The word “museum” expresses, in the current vernacular, what amounts to a library housing various artifacts of scientific, artistic, social, historical, and cultural interest. Throughout the world, societies have invested significantly in making these buildings architectural landmarks. So let’s begin The Joy of Architecture – Part Five – Museums.
At the top of this post, and below, is the ever stolid Guggenheim Museum in New York. Frank Lloyd Wright received the commission to design, what would be one of his most famous efforts, in 1943. It was finally opened to the public in 1959. In the years in between, both the benefactor Solomon Guggenheim, and Wright passed away. The resultant building is described by the museum as:
“Its proximity to Central Park was key; as close to nature as one gets in New York, the park afforded relief from the noise and congestion of the city. Nature not only provided the museum with a respite from New York’s distractions but also lent it inspiration. The Guggenheim Museum is an embodiment of Wright’s attempts to incorporate organic form into architecture.” The Guggenheim has always received mixed critical reviews, but there it stands as a “must visit“ on any museum trip to New York City.
In the spirit of full disclosure, during a first visit to the Centre Pompidou in Paris below, it was very difficult to understand exactly what I was looking at. Admittedly, I am a mere fan of architecture and not any type of learned individual. Nevertheless, what I saw was a jumble of shapes that seemed to somehow be turned inside out.
The Museum, which opened in 1977, says of itself: “Designed as an ‘evolving spatial diagram’ by architects Renzo Piano and Richard Rogers, the architecture of the Centre Pompidou boasts a series of technical characteristics that make it unique in the world – the inspiration, even the prototype, of a new generation of museums and cultural centres.”
Perhaps explaining my “turned inside out” impression, are unique elements using color on the facade above. Blue circulates air, yellow circulates electricity, green circulates water, and red circulates people. Who would have “thunk it?”
The Centre Pompidou – Metz, shown above, opened in 2010 in Metz. Given the great success of the sibling or cousin in Paris, the Japanese architect Shigeru Ban faced a significant challenge. The roof alone, which was based on a traditional woven Chinese hat, has earned a great deal of recognition for the complex form and subsequent execution. Having clearly risen to the challenge, Ban (seen below) was the 37th recipient of the Pritzker Prize in 2014, a recognition that is considered the most important in modern architecture. This is the only building of the four in this post that I have not personally seen. That said, it seems a bit underrated in the architectural world. Then again, that Pritzker speaks for itself.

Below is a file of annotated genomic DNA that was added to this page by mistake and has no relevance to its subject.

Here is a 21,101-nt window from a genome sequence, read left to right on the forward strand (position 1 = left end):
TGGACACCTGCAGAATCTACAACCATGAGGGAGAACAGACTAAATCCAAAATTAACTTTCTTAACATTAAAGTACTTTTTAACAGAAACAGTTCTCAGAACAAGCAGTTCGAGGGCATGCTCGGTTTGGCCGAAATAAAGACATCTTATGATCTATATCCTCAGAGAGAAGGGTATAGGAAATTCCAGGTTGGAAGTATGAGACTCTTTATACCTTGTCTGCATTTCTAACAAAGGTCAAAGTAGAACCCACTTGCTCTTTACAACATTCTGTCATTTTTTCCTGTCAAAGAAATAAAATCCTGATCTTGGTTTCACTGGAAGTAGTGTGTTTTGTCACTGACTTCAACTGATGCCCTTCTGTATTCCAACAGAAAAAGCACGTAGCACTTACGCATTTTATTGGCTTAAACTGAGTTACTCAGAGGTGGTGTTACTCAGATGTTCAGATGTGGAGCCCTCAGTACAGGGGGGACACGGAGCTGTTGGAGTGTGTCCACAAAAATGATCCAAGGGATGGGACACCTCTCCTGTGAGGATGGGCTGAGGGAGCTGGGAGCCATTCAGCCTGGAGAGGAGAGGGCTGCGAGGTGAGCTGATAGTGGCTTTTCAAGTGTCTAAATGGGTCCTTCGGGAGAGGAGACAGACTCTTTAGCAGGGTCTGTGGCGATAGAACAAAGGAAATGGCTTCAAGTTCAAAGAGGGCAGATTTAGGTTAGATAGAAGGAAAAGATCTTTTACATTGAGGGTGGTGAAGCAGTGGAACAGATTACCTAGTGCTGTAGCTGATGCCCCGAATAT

Living in the Greater Atlanta area it would be impossible for me to exclude from this post the seminal Richard Meier work: The High Museum of Art. What is perhaps the preeminent museum in the South, the High, as shown in two images below, began as a donation of a private residence from Mrs. Joseph High.
According to the Museum: “In 1979, Coca-Cola magnate Robert W. Woodruff offered a $7.5 million challenge grant for a new facility that would triple the High’s space to 135,000 square feet. The High subsequently raised $20 million and in 1983 opened its new building (now named the Stent Family Wing). Pritzker Prize-winning architect Richard Meier designed the building, which has won many design awards, including a 1991 citation from the American Institute of Architects as one of the ‘ten best works of American architecture of the 1980s.’”
A visitor to the High Museum will first be struck by an ultra-clean initial exterior visual provided by the white porcelain enamel panels selected by Meier and his team. After entering, the architects said: “Light, whether direct or filtered, is a constant preoccupation throughout; apart from its functional aspect, light is a symbol of the museum’s role as a place of aesthetic illumination and enlightened cultural values.” If you take those words as a mission statement, then a visitor will conclude that they succeeded.
This is Part Five of series on the Joy of Architecture. Please click here to find them all.
In these challenging times, the words of Queen Elizabeth II are helpful: “We should take comfort that while we may have more still to endure, better days will return. We will be with our friends again. We will be with our families again. We will meet again. But for now, I send my thanks and warmest good wishes to you all.”
Stay tuned for more posts similar to this one. Be safe and message me for suggestions on curated further reading.
John Valentine 305-986-1046